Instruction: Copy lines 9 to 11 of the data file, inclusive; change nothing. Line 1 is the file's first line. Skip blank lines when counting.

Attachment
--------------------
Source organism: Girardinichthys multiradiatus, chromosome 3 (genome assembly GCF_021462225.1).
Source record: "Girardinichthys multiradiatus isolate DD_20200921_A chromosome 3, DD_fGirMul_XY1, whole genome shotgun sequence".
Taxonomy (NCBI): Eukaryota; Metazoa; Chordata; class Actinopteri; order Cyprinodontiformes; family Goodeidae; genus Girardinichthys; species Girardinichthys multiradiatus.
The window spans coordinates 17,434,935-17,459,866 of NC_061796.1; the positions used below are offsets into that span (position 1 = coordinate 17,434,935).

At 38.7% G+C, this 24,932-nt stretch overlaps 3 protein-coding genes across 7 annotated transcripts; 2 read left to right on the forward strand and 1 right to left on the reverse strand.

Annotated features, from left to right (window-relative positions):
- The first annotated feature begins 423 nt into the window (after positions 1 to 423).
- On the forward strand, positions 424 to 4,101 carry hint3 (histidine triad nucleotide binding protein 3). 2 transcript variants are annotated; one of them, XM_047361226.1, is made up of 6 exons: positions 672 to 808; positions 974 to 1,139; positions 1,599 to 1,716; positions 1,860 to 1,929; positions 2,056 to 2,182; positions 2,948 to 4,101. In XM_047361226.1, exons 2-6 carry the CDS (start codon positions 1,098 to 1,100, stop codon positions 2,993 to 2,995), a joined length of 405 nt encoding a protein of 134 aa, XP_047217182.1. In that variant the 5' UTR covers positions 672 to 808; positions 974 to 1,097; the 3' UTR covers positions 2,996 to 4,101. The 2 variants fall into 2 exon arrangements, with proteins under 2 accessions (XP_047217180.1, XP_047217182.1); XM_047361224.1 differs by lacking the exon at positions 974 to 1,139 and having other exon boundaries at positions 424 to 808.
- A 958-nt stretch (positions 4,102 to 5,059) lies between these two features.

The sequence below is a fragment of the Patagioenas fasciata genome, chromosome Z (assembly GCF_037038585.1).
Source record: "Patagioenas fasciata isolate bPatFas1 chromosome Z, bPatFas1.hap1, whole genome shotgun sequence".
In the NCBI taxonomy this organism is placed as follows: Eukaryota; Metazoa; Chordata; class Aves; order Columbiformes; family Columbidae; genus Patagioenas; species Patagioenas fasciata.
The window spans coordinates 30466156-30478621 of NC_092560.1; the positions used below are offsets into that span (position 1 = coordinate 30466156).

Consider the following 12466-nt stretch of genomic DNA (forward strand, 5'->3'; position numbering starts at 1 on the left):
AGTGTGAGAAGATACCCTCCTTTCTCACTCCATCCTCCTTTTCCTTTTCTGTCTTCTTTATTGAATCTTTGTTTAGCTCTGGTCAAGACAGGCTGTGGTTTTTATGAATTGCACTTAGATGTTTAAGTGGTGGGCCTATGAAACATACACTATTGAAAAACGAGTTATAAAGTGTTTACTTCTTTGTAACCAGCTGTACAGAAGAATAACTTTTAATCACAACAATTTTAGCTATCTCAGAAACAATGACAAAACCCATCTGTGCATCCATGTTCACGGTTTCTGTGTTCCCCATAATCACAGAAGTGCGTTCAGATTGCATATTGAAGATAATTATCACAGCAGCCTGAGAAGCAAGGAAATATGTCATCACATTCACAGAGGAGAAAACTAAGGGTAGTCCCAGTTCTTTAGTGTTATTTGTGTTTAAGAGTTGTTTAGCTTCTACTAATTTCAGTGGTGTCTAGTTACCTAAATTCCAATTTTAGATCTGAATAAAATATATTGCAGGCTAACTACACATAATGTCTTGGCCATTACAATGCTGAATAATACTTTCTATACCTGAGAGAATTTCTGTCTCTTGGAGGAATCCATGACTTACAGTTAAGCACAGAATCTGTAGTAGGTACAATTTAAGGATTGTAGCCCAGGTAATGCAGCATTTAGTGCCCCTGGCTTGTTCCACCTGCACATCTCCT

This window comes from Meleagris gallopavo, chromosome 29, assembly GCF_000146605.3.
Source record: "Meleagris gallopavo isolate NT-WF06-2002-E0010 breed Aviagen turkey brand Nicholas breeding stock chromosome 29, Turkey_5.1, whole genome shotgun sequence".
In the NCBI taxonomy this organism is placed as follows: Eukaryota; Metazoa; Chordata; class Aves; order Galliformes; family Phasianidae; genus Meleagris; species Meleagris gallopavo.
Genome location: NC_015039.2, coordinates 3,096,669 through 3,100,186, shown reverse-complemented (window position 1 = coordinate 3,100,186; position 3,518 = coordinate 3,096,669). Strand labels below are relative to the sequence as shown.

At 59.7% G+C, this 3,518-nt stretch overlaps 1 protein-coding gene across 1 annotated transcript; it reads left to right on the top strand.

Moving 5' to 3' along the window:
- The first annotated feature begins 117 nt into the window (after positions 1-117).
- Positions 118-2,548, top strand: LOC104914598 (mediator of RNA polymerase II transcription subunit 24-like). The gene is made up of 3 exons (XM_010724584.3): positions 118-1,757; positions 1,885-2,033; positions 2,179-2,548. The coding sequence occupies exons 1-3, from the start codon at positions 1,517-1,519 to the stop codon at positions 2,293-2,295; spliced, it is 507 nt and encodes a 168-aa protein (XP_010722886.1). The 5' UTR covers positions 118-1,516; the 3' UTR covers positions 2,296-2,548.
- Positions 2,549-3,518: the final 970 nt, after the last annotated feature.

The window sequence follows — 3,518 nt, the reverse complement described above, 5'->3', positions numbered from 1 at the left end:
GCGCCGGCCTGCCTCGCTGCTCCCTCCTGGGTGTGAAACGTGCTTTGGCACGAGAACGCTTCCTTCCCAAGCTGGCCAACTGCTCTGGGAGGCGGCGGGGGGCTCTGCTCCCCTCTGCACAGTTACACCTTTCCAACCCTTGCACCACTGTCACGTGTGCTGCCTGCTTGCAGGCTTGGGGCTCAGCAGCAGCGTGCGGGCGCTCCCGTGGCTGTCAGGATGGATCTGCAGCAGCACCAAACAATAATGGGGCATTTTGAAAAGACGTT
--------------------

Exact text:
- A 958-nt stretch (positions 4,102 to 5,059) lies between these two features.

The sequence below is a fragment of the Patagioenas fasciata genome, chromosome Z (assembly GCF_037038585.1).
Source record: "Patagioenas fasciata isolate bPatFas1 chromosome Z, bPatFas1.hap1, whole genome shotgun sequence".